• Recommendation The OECD warns of the damage that the Minimum Wage has done to employment and calls for productivity to mark any increase

The Ministry of Labour will propose this afternoon to employers and unions an increase in the Minimum Interprofessional Wage (SMI) of around 4%, which would take the SMI from the 1,080 euros in fourteen payments in which it currently stands to about 1,123 euros next year.

This has been pointed out by sources from the Ministry headed by Yolanda Díaz, who assure that this afternoon they will carry out an intermediation work between the two parties and that they see the agreement as feasible. The Ministry's priority at the moment is to move forward with this increase with a tripartite agreement, unlike what has happened in the last three increases.

The CEOE and Cepyme have proposed that the minimum wage be raised to 1,112 euros in 2024 (32 euros more), which represents an increase of 3% in line with what was agreed with unions in the Agreement for Employment and Collective Bargaining (AENC). This increase, however, would only be supported by the organizations led by Antonio Garamendi and Gerardo Cuerva if the Executive agrees to repeal the Deindexation Law that prevents public contracts with companies from being updated if there is a sudden increase in costs such as the increase in the SMI.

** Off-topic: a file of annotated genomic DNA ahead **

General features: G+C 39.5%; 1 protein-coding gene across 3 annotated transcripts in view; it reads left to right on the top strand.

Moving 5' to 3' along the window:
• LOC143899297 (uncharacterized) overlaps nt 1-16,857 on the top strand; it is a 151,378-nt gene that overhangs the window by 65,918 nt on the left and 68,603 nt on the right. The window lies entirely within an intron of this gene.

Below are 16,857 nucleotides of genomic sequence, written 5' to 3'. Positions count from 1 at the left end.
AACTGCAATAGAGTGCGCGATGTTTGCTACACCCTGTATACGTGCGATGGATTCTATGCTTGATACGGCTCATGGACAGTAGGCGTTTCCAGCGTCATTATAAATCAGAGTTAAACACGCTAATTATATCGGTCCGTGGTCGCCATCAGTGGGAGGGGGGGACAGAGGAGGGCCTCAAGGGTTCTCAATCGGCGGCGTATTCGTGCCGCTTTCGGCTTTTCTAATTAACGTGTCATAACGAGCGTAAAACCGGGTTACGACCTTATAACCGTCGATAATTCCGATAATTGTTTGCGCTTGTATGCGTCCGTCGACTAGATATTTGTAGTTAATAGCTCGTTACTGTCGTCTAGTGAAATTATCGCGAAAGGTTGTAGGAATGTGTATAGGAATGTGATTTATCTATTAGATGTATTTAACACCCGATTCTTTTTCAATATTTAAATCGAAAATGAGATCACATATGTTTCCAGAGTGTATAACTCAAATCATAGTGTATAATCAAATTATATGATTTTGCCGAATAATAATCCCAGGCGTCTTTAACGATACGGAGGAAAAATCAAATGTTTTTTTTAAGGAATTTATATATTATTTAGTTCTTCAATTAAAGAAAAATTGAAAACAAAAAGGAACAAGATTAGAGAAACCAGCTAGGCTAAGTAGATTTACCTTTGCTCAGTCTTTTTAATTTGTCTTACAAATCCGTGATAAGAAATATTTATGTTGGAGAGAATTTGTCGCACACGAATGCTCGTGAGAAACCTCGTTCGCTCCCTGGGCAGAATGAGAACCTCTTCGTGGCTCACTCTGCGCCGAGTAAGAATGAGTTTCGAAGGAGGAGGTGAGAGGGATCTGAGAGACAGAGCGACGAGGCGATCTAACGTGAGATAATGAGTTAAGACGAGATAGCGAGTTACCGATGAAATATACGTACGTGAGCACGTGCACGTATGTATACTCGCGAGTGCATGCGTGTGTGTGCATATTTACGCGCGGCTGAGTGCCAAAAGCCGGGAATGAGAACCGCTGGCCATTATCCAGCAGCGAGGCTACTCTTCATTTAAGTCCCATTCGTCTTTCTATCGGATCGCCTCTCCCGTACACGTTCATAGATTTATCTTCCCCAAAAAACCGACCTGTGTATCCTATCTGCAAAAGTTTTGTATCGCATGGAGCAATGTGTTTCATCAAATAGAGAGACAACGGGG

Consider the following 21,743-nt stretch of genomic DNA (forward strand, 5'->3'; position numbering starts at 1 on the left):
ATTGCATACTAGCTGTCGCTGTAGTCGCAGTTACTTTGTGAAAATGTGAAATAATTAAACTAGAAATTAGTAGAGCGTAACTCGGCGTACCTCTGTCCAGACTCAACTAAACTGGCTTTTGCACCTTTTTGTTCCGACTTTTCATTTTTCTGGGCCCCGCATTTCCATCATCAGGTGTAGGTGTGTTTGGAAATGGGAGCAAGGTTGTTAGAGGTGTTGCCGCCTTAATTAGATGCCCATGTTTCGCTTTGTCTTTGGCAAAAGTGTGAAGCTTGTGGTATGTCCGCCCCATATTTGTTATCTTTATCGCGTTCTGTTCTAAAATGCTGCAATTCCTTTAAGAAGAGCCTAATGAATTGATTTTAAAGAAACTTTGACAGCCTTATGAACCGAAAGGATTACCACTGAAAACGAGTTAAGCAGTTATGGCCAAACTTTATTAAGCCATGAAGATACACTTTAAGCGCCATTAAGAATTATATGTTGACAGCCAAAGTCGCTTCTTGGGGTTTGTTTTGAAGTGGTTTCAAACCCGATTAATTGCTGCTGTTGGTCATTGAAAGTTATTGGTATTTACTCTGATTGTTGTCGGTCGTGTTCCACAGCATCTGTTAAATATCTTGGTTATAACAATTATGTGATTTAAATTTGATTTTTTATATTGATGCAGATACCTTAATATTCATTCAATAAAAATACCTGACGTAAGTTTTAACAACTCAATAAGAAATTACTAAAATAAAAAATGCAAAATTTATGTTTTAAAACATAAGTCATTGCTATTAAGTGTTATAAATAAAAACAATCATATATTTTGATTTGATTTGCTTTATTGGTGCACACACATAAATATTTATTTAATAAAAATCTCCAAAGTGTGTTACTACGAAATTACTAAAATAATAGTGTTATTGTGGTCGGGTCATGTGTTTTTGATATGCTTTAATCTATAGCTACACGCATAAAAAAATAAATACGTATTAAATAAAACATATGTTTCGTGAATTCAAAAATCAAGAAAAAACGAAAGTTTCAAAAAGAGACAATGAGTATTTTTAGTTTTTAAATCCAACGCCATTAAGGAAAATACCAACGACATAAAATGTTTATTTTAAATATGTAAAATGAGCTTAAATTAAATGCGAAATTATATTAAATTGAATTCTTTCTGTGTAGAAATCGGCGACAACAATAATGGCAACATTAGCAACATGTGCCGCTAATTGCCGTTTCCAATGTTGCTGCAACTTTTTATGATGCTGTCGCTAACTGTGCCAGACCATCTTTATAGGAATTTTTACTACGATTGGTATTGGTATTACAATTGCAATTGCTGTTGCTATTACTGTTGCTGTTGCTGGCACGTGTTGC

UGT and CCOO, however, go much further. The union led by Pepe Álvarez once again defended this Wednesday that the Minimum Wage should rise to at least 1,200 euros in fourteen payments (120 euros more) so that it continues to comply with the equivalent of 60% of the average wage in Spain.

Unai Sordo's organisation, however, points to a 5% revaluation, which would bring the Minimum Wage to 1,134 euros, an increase of 54 euros.

In the midst of both positions (3% of the employers' association and 5% of the CCOO), sources from the Ministry of Labour recall that the social partners agreed in the AENC on a generic recommendation for a 3% wage increase, revisable by an additional point, up to 4% depending on inflation. That 4% could be the threshold used to raise the minimum wage, as it would allow the purchasing power of the lowest-earning employees to be maintained, given that average inflation this year will be around 3.6%.

Yesterday it was also known that pensions will rise next year by 3.8%, in line with the average inflation from December 2022 to November 2023, a figure that is also used by Labour to point to the floor increase for the SMI.

  • CCOO
  • Yolanda Diaz
  • Minimum Wage
  • Employment